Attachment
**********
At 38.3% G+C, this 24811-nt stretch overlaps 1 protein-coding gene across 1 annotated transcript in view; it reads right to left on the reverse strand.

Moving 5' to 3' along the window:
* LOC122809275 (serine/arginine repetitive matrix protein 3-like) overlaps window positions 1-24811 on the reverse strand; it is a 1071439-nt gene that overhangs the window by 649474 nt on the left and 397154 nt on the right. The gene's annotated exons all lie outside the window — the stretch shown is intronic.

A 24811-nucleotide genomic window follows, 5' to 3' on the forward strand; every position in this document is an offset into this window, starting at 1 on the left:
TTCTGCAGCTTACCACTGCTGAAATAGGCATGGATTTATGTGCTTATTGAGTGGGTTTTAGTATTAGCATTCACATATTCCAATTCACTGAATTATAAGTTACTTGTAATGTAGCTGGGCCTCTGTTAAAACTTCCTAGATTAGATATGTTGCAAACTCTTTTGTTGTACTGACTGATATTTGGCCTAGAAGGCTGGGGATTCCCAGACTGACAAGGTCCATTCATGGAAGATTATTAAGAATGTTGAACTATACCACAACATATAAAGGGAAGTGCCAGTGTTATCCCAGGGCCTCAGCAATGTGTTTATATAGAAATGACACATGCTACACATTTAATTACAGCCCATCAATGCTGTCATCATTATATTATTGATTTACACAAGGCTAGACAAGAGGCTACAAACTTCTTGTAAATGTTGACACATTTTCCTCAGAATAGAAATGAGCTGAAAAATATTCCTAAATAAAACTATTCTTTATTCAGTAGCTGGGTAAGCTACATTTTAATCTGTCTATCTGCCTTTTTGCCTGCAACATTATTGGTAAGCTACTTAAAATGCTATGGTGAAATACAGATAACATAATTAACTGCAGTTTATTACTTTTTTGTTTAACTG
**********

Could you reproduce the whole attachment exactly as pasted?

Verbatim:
At 38.3% G+C, this 24811-nt stretch overlaps 1 protein-coding gene across 1 annotated transcript in view; it reads right to left on the reverse strand.

Moving 5' to 3' along the window:
* LOC122809275 (serine/arginine repetitive matrix protein 3-like) overlaps window positions 1-24811 on the reverse strand; it is a 1071439-nt gene that overhangs the window by 649474 nt on the left and 397154 nt on the right. The gene's annotated exons all lie outside the window — the stretch shown is intronic.

A 24811-nucleotide genomic window follows, 5' to 3' on the forward strand; every position in this document is an offset into this window, starting at 1 on the left:
TTCTGCAGCTTACCACTGCTGAAATAGGCATGGATTTATGTGCTTATTGAGTGGGTTTTAGTATTAGCATTCACATATTCCAATTCACTGAATTATAAGTTACTTGTAATGTAGCTGGGCCTCTGTTAAAACTTCCTAGATTAGATATGTTGCAAACTCTTTTGTTGTACTGACTGATATTTGGCCTAGAAGGCTGGGGATTCCCAGACTGACAAGGTCCATTCATGGAAGATTATTAAGAATGTTGAACTATACCACAACATATAAAGGGAAGTGCCAGTGTTATCCCAGGGCCTCAGCAATGTGTTTATATAGAAATGACACATGCTACACATTTAATTACAGCCCATCAATGCTGTCATCATTATATTATTGATTTACACAAGGCTAGACAAGAGGCTACAAACTTCTTGTAAATGTTGACACATTTTCCTCAGAATAGAAATGAGCTGAAAAATATTCCTAAATAAAACTATTCTTTATTCAGTAGCTGGGTAAGCTACATTTTAATCTGTCTATCTGCCTTTTTGCCTGCAACATTATTGGTAAGCTACTTAAAATGCTATGGTGAAATACAGATAACATAATTAACTGCAGTTTATTACTTTTTTGTTTAACTG